• Run your water to flush out lead. The more time water has been sitting in your home’s pipes, the more lead it may contain. Therefore, if your water has not been used for several hours, run the water before using it for drinking or cooking. This flushes lead-containing water from the pipes. If you do not have a lead service line, run the water for 30 seconds to two minutes, or until it becomes cold or reaches a steady temperature. If you do have a lead service line, run the water for at least five minutes to flush water from both the interior building plumbing and the lead service line. 
  • Use only cold water for drinking and cooking. Do not cook with or drink water from the hot water tap; lead dissolves more easily into hot water.
  • Use only filtered water or bottled water for preparing baby formula.
  • Do not boil water to remove lead. Boiling water will not reduce lead levels. In the event DWSD issues a boil water advisory due to low water pressure (such as caused by a large water main break), water users in the designated advisory area will be advised to boil water before using for cooking, drinking and brushing your teeth. Residents with lead service lines should only boil filtered water — not water directly from the tap.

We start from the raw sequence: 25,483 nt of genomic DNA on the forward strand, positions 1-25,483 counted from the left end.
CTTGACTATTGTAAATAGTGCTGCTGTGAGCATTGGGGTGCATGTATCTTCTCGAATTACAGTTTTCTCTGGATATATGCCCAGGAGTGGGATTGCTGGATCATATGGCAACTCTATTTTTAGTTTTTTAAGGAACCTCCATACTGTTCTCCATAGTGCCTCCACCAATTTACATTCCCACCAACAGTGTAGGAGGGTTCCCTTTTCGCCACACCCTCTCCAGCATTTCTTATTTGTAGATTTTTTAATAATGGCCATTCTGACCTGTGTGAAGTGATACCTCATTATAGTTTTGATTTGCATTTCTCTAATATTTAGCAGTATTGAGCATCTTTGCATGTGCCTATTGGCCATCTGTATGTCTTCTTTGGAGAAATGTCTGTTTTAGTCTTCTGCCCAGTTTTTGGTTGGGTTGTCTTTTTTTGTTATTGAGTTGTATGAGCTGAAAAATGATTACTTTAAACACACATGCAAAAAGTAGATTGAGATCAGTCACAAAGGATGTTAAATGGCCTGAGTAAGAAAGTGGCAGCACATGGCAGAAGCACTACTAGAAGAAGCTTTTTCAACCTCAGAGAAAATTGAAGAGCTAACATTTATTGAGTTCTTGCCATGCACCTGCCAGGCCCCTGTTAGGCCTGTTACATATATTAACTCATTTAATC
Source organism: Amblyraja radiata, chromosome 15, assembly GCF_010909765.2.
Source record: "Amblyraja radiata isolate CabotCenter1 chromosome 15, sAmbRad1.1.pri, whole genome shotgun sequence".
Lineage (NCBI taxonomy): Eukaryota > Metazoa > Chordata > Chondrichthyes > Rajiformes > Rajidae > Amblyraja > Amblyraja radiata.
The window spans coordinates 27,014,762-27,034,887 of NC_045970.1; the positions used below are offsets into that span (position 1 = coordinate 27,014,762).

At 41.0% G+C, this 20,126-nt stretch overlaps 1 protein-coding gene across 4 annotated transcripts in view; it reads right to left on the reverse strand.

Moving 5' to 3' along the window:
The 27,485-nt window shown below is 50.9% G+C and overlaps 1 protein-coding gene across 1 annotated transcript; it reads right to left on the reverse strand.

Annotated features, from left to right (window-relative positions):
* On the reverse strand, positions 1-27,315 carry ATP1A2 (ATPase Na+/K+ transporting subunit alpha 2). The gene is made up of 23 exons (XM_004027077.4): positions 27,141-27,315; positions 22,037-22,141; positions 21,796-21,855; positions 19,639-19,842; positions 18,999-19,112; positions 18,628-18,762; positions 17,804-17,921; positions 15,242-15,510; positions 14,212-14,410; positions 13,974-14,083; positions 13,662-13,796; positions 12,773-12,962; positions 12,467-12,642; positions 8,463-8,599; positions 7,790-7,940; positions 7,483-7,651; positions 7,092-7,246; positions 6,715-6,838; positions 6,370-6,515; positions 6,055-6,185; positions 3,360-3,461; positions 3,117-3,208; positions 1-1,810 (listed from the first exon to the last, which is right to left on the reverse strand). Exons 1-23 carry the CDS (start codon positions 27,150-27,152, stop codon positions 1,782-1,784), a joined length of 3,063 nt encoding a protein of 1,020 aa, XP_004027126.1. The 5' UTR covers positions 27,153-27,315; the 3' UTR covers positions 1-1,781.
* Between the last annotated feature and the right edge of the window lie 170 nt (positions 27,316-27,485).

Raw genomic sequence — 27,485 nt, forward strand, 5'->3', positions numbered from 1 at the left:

• Consider using a filter to reduce lead in drinking water. The Detroit Health Department recommends that any household with a child or pregnant woman use a certified lead filter to reduce lead from their drinking water. Look for filters that are tested and certified to NSF/ANSI Standard 53 for lead reduction.